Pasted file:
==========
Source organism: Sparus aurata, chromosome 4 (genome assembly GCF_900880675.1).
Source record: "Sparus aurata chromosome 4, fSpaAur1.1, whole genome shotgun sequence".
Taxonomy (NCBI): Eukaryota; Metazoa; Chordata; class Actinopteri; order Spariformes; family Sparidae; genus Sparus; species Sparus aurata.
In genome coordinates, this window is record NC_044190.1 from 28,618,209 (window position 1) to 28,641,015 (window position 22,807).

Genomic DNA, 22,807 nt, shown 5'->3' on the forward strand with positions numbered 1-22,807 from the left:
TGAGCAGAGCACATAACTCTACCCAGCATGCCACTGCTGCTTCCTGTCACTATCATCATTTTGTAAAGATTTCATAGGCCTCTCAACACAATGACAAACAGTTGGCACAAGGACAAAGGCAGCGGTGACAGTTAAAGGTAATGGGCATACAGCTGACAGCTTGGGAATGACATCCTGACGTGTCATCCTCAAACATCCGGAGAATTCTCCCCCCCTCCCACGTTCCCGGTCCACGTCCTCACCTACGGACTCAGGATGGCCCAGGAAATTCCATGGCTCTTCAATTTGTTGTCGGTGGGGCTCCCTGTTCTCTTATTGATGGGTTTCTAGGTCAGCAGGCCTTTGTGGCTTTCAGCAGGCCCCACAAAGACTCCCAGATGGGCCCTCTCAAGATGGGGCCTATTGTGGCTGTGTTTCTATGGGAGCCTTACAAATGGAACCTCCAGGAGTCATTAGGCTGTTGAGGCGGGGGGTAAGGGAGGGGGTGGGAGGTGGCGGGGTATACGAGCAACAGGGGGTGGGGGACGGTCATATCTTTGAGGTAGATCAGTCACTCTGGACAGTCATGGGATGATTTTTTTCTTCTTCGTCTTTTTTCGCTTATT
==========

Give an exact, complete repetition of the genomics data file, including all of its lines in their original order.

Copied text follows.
Source organism: Sparus aurata, chromosome 4 (genome assembly GCF_900880675.1).
Source record: "Sparus aurata chromosome 4, fSpaAur1.1, whole genome shotgun sequence".
Taxonomy (NCBI): Eukaryota; Metazoa; Chordata; class Actinopteri; order Spariformes; family Sparidae; genus Sparus; species Sparus aurata.
In genome coordinates, this window is record NC_044190.1 from 28,618,209 (window position 1) to 28,641,015 (window position 22,807).

Genomic DNA, 22,807 nt, shown 5'->3' on the forward strand with positions numbered 1-22,807 from the left:
TGAGCAGAGCACATAACTCTACCCAGCATGCCACTGCTGCTTCCTGTCACTATCATCATTTTGTAAAGATTTCATAGGCCTCTCAACACAATGACAAACAGTTGGCACAAGGACAAAGGCAGCGGTGACAGTTAAAGGTAATGGGCATACAGCTGACAGCTTGGGAATGACATCCTGACGTGTCATCCTCAAACATCCGGAGAATTCTCCCCCCCTCCCACGTTCCCGGTCCACGTCCTCACCTACGGACTCAGGATGGCCCAGGAAATTCCATGGCTCTTCAATTTGTTGTCGGTGGGGCTCCCTGTTCTCTTATTGATGGGTTTCTAGGTCAGCAGGCCTTTGTGGCTTTCAGCAGGCCCCACAAAGACTCCCAGATGGGCCCTCTCAAGATGGGGCCTATTGTGGCTGTGTTTCTATGGGAGCCTTACAAATGGAACCTCCAGGAGTCATTAGGCTGTTGAGGCGGGGGGTAAGGGAGGGGGTGGGAGGTGGCGGGGTATACGAGCAACAGGGGGTGGGGGACGGTCATATCTTTGAGGTAGATCAGTCACTCTGGACAGTCATGGGATGATTTTTTTCTTCTTCGTCTTTTTTCGCTTATT